The antiquities market: it's all in a price
Brodie, N. (2014), ‘The antiquities market: it’s all in a price’, Heritage and Society 7(1): 32-46.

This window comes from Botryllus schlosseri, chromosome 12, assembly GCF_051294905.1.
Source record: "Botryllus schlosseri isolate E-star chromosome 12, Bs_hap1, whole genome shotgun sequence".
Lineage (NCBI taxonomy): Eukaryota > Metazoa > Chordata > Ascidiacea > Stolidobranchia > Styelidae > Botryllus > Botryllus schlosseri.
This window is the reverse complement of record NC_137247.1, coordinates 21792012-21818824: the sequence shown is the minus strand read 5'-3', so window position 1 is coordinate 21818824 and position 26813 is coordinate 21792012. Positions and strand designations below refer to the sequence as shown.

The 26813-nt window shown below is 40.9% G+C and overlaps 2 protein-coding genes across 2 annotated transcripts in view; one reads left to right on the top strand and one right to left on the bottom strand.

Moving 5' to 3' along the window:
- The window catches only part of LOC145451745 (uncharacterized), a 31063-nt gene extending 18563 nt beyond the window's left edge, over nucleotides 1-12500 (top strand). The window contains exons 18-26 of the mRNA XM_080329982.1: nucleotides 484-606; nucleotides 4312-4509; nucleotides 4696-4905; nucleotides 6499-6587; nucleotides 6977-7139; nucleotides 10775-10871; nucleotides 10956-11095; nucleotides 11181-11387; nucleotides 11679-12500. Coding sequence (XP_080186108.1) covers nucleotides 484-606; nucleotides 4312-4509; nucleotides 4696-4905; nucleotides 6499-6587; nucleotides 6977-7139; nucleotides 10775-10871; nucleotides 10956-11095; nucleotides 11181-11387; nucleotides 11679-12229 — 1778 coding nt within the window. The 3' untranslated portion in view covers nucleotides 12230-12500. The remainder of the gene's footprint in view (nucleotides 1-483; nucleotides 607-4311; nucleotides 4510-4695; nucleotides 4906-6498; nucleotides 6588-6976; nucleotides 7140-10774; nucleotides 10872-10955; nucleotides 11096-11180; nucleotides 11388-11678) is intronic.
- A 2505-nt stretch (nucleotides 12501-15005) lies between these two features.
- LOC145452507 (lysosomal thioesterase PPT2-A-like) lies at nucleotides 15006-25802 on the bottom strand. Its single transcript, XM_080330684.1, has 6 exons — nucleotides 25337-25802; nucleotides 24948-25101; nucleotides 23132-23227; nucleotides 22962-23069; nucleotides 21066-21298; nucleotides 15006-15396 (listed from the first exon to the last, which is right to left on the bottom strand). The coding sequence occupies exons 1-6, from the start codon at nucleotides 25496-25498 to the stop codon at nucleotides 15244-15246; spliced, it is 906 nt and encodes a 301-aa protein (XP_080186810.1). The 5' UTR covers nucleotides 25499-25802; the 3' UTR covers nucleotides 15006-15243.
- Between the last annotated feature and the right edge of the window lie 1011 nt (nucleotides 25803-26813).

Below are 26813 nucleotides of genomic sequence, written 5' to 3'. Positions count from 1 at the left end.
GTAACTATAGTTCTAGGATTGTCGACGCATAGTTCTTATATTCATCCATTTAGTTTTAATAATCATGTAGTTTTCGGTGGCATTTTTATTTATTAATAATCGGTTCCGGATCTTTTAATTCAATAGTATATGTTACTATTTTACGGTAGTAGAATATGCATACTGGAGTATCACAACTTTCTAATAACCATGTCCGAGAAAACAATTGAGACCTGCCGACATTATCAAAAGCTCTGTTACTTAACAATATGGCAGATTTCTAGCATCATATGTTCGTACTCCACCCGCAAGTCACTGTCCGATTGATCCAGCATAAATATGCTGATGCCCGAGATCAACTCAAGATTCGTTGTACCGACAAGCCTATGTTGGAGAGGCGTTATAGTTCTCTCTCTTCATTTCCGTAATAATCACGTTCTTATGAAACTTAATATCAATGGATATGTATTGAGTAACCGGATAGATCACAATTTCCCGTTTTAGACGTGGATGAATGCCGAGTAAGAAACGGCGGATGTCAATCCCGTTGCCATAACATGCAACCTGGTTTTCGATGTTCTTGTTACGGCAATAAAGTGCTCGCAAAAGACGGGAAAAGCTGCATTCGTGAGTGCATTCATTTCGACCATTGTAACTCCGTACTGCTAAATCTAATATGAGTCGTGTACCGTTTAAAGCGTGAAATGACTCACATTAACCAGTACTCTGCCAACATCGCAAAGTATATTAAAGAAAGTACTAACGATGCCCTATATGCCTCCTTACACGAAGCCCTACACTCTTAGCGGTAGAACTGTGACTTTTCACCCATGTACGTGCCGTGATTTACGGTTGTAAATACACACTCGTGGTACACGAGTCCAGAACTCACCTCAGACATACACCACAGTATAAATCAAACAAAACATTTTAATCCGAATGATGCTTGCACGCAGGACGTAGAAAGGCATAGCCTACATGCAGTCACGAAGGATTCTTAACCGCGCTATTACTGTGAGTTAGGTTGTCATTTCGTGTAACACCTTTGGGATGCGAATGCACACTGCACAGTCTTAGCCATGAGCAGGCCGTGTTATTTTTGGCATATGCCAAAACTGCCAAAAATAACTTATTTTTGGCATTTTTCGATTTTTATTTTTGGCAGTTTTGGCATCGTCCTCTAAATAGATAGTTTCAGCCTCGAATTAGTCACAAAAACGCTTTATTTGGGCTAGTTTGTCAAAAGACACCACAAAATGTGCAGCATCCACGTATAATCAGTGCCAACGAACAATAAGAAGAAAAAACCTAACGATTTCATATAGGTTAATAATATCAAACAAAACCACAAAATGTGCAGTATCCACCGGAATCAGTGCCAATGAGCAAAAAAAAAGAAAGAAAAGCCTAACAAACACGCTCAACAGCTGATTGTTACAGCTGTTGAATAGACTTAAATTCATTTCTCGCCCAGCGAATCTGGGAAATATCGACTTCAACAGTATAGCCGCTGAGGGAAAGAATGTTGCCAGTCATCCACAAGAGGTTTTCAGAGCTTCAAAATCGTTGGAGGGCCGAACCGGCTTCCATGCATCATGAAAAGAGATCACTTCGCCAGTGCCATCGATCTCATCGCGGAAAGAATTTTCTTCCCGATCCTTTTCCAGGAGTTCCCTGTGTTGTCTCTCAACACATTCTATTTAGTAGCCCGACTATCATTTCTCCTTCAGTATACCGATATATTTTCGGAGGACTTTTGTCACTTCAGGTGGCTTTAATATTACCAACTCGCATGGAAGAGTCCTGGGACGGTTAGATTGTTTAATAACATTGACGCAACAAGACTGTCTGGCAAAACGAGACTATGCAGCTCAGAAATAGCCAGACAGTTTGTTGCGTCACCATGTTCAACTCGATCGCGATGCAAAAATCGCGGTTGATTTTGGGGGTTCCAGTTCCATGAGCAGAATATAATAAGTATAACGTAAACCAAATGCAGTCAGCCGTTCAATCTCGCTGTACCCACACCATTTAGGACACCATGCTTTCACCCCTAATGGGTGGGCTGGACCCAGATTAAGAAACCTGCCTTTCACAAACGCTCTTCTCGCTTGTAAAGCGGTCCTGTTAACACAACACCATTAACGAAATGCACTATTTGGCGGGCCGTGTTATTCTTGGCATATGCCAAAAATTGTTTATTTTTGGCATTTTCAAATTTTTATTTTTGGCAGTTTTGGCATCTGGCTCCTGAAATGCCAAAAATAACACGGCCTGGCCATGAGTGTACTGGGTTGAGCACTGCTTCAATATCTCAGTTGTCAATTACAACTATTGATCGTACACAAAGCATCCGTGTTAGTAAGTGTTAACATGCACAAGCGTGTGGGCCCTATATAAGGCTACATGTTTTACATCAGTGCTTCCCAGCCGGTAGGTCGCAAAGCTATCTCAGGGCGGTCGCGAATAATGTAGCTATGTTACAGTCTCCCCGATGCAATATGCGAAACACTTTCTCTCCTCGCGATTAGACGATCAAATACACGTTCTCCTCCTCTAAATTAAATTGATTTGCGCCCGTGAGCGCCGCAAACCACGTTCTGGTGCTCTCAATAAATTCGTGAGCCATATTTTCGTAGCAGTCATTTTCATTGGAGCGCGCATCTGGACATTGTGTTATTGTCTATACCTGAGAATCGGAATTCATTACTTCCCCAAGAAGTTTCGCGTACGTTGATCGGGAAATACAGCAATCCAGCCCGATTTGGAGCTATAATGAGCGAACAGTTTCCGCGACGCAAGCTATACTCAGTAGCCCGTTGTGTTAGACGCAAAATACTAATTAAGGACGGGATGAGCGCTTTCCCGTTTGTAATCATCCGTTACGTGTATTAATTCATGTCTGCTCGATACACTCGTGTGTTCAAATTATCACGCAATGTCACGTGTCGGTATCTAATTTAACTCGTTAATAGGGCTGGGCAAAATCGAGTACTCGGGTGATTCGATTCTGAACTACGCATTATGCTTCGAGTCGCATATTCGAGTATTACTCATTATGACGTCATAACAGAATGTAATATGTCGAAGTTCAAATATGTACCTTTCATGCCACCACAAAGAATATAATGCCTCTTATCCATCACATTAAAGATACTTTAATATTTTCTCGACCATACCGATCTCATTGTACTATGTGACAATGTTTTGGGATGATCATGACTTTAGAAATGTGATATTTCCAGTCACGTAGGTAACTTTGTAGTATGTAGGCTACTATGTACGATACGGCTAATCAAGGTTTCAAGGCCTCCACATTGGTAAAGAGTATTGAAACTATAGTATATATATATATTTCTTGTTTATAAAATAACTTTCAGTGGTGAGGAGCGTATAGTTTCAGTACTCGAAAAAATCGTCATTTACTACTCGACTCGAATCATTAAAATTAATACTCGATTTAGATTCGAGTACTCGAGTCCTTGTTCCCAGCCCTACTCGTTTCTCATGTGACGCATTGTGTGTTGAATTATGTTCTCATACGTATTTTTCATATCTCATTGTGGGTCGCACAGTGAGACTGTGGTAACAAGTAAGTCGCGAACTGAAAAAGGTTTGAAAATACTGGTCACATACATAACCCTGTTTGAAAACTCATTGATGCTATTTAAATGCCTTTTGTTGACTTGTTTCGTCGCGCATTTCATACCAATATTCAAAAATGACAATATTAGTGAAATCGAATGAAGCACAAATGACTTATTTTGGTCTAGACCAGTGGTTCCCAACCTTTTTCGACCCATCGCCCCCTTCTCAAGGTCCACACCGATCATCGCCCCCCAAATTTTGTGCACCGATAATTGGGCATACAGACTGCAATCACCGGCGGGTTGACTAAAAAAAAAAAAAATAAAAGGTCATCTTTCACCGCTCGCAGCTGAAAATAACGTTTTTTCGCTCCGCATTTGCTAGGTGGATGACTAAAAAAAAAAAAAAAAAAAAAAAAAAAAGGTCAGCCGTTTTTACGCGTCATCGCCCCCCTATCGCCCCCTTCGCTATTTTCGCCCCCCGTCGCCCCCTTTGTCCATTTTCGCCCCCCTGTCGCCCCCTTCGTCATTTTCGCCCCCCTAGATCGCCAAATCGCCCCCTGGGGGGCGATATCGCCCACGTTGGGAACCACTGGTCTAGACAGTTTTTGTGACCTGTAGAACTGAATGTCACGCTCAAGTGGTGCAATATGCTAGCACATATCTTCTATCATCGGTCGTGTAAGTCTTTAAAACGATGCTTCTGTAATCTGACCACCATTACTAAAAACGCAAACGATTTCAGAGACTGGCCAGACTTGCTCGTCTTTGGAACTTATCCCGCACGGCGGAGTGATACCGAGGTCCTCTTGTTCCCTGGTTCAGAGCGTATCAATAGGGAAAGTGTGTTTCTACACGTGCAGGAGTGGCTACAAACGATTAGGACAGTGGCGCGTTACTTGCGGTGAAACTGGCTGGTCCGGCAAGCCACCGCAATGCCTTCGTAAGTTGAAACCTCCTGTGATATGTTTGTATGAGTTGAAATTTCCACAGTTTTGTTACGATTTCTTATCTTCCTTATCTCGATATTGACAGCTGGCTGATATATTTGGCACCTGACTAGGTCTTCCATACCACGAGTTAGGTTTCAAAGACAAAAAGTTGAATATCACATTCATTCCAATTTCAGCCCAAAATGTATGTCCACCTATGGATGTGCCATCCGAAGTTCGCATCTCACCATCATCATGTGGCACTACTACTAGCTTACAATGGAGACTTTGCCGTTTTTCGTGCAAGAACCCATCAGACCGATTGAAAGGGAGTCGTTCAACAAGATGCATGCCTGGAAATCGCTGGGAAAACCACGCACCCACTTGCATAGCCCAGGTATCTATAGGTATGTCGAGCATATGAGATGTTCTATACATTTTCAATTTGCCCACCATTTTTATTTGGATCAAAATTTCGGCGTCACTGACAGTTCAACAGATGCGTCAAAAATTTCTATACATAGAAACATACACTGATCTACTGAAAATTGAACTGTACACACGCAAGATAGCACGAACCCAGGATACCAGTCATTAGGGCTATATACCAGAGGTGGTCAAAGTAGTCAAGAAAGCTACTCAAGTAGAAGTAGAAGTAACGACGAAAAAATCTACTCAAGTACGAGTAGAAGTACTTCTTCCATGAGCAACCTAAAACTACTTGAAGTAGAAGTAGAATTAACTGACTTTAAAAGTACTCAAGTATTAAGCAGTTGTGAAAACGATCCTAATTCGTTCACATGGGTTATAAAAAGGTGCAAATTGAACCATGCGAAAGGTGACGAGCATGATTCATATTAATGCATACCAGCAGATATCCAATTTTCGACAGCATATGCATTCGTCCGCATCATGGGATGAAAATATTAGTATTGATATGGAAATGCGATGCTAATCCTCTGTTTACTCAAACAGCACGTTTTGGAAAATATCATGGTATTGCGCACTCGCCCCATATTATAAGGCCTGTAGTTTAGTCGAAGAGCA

Antiquities have cultural and economic value. Scholarly experts create cultural value, and by creating cultural value they also unintentionally establish economic value. So although antiquities are collected as culturally-important objects, they have also been bought for investment purposes as tangible assets, though with mixed results. Collectors and investors must face the problem of how to assess accurately the cultural and economic value of an antiquity, though again the intervention of scholarly experts is crucial. Scholars themselves benefit financially from even indirect involvement with the antiquities market, and their work can be appropriated and exploited financially as intellectual property. Antiquities trading is often illicit, and in such conditions profits made from the antiquities market are proceeds of crime, though that fact is generally overlooked.